Corvus Corax... you are a mystery to me


05 Mar
05Mar
I have never really been involved with totems or spirit animals and the like. The closest animal to match my general spirit would probably be the Pink Fairy Armadillo. Bit rough on the outside but soft and fluffy underneath the shell.

Recently, however, I have - subconsciously - picked up random items of drift, for example shells and pebbles (having said that I have always done that), but even sheep wool that got caught on bushes or thistles, and even more recently feathers. Who knows me, knows that for many years I had a big issue with feathers, or birds in general. Despite being almost 40 years old, my father's warning "do never touch any feathers that you find, they will make you sick" has never left me. Of course I know that feathers lost by birds do not necessarily mean that the bird was sick and that losing part of their molting process, but I suppose subconsciously I could never shake that fear of touching feathers that I found along my way. I couldn't even buy them from the shop, and it went so far that if a chicken egg had a random feather still stuck to it, I would not buy the whole box. I think having a bird now myself did help me a lot in that respect, although I still can't shake the urge to wash my hands twice after handling feathers. Maybe one day, I get over this irrational fear.

Anyway, getting back to where I wanted to go in the first place. Recently I have noticed that raven, crow, rook and jackdaw feathers are literally paving my way. And not only that, I have been given them, too, by people who thought I'd like them. Just randomly, like "here I found this crow feather, I thought you'd like it". Why thanks! Now, I am not one of those people who reads signs into everything. Absolutely not, I am actually rather critical and certainly don't see a meaning behind every dark cloud or ripple on the water surface. But the corvus feathers do keep me thinking and wondering. First of all.. why corvus... and secondly.. why feathers? Feathers..of all things?! So I did have a snoop around online to find out the meaning behind members of the corvus family - just to see what they have in common, if anything at all. Interestingly, when you try and find a common ground of the birds of the corvus family, they eventually all fall back onto the raven and most symbolisms seems to apply to all corvus birds.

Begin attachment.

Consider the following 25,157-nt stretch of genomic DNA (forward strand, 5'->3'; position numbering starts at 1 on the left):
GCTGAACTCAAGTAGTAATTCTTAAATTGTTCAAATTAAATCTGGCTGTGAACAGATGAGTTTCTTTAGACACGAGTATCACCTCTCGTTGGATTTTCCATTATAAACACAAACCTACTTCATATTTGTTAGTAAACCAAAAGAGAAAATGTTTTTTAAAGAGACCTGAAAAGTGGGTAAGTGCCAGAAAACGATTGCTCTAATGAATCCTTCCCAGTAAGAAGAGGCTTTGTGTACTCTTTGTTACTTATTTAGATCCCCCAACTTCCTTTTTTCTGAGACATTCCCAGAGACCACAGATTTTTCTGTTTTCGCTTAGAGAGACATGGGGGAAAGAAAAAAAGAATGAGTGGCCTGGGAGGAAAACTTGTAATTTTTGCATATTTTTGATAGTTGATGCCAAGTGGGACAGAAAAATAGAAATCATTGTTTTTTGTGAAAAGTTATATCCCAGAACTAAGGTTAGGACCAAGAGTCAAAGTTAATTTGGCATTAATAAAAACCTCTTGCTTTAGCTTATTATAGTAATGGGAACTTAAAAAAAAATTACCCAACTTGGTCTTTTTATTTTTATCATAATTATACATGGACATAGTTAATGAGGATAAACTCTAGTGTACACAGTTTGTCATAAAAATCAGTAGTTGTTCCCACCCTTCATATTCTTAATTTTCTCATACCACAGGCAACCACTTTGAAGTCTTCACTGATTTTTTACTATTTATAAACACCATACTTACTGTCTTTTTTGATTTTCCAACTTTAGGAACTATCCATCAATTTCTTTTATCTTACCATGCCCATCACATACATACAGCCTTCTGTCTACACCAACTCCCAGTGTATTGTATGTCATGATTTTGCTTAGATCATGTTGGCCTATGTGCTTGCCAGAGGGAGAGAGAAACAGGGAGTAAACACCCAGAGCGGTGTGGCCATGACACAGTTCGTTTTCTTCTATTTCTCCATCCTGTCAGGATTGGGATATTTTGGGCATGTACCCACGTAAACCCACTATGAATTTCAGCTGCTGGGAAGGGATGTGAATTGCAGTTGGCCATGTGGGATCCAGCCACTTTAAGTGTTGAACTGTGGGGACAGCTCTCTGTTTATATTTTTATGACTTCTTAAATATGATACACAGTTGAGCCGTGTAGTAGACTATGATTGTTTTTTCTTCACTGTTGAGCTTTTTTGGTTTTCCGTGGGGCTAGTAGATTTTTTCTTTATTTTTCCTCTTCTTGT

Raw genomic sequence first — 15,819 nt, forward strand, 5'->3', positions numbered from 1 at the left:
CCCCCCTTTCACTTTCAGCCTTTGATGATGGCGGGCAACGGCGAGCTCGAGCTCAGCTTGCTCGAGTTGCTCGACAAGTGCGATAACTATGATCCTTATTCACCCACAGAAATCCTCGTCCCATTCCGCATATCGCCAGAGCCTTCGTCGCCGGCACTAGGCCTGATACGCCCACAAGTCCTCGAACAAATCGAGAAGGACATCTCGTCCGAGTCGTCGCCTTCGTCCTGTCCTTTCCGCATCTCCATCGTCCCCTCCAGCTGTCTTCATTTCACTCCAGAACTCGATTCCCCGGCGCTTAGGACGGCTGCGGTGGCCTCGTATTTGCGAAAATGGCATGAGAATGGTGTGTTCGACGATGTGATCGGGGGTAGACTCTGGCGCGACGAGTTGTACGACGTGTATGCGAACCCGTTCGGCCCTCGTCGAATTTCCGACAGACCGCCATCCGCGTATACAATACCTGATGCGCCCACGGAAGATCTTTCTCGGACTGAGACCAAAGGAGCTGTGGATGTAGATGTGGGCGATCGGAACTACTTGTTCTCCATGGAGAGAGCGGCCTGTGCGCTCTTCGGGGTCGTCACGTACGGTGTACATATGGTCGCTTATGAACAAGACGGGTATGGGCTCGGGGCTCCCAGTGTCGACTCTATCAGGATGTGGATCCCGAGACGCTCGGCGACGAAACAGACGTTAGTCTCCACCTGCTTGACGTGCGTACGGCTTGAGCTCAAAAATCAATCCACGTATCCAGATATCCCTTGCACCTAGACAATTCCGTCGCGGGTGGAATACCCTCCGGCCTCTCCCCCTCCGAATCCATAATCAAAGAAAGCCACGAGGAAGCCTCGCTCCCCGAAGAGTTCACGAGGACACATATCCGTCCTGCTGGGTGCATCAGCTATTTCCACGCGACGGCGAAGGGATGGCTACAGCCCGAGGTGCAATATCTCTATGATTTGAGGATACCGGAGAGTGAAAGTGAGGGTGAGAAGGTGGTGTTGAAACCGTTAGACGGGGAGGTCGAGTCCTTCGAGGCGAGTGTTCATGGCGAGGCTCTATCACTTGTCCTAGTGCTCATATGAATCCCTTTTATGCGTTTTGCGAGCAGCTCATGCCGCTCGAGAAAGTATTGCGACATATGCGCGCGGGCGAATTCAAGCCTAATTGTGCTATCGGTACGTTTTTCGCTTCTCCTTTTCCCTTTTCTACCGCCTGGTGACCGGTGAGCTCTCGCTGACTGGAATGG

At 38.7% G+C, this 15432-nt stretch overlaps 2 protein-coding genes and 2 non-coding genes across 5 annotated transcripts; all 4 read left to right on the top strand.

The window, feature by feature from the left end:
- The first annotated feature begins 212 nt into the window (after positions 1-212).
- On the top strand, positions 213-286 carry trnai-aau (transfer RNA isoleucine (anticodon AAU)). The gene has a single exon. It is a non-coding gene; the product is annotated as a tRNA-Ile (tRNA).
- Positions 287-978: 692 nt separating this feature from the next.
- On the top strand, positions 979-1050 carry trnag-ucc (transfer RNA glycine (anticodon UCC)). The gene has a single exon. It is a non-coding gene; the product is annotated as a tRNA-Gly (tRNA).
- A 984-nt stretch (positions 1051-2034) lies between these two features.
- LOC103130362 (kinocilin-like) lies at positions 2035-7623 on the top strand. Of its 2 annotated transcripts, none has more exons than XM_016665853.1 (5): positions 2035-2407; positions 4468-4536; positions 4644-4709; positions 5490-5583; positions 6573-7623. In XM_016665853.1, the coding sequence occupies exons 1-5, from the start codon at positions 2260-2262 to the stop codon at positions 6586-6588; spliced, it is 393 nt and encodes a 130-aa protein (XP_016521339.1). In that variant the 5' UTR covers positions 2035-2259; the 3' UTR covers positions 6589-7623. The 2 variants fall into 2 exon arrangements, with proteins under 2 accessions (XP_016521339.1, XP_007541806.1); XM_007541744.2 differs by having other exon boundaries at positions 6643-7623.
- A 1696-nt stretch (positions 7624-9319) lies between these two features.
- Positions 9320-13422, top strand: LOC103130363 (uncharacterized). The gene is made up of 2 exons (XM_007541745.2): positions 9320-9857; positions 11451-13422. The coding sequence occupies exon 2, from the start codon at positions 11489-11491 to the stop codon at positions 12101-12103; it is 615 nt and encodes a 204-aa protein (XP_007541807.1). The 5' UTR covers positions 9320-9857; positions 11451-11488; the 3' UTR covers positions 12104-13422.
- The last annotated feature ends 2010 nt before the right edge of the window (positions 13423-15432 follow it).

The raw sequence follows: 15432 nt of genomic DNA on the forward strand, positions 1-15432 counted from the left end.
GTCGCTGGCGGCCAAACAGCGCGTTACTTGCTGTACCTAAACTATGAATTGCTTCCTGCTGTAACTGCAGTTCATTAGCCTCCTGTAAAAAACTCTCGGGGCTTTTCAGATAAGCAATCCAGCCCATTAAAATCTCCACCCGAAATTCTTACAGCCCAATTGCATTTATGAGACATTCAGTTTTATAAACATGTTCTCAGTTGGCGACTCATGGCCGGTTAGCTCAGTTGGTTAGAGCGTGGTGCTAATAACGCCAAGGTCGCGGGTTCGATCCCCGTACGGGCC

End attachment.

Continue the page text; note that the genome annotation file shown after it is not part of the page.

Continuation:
The first thing that popped up, which I had completely forgotten about, is the reference to Huginn and Munnin. Odin's ravens - the power of thought (Huginn) and the power of mind, i.e. intuition (Muninn) who gathered knowledge and delivered messages. Ravens honor Odin who is also known as Hrafna-Gud, the God of Ravens and his daughters, the Valkyres, are accompanied by ravens, and are said to sometimes even take the shape of ravens.

Corvus are considered the keeper of secrets, the messenger between the heavens and the earth. Throughout the world the Corvus represents the mystery, omens, wisdom and prophecy. Two Scottish proverbs ("Tha gliocas an ceann an fhitich" and "Fice ceann na fhitich") translate as "There is wisdom in a raven's head". Quite nice isn't? And if you are Irish then the Irish's luck really is with you if you have a raven's knowledge. Unfortunately ravens, or the whole corvus family really, are often considered negative, too and associated with destruction, evil, desolation and are generally considered the heralds of misfortune. Interestingly though, it is the Abrahamic religions that see the corvus family as negative. But that's another story completely.

Now what else are corvus associated with apart from secrets, messages, mystery, omens, wisdom and prophecy? Talking about prophecy, very interestingly, very similar to the rhyme for magpies, there is a prophecy rhyme for ravens, crows and rooks:

One for bad news,
Two for mirth.
Three is a wedding,
Four is a birth.
Five is for riches,
Six is a thief.
Seven, a journey,
Eight is for grief.

Nine is a secret,
Ten is for sorrow.
Eleven is for love,
Twelve - joy for tomorrow.

They are furthermore associated with winter, night, the dark moon. Although not everywhere. In Eastern religions, the raven represents the sun and daylight. They are also associated with healing, and shamans throughout the world use raven feathers to draw out negative energy. And finally they are considered protectors and represent protection as they defend their flock against enemies.

Still.. apart from corvus being considered the familiars of witches and sometimes the devil himself, where is the connection between me and those feathers that seem to find me?

Honestly? I have no idea...yet.
05Mar
05Mar
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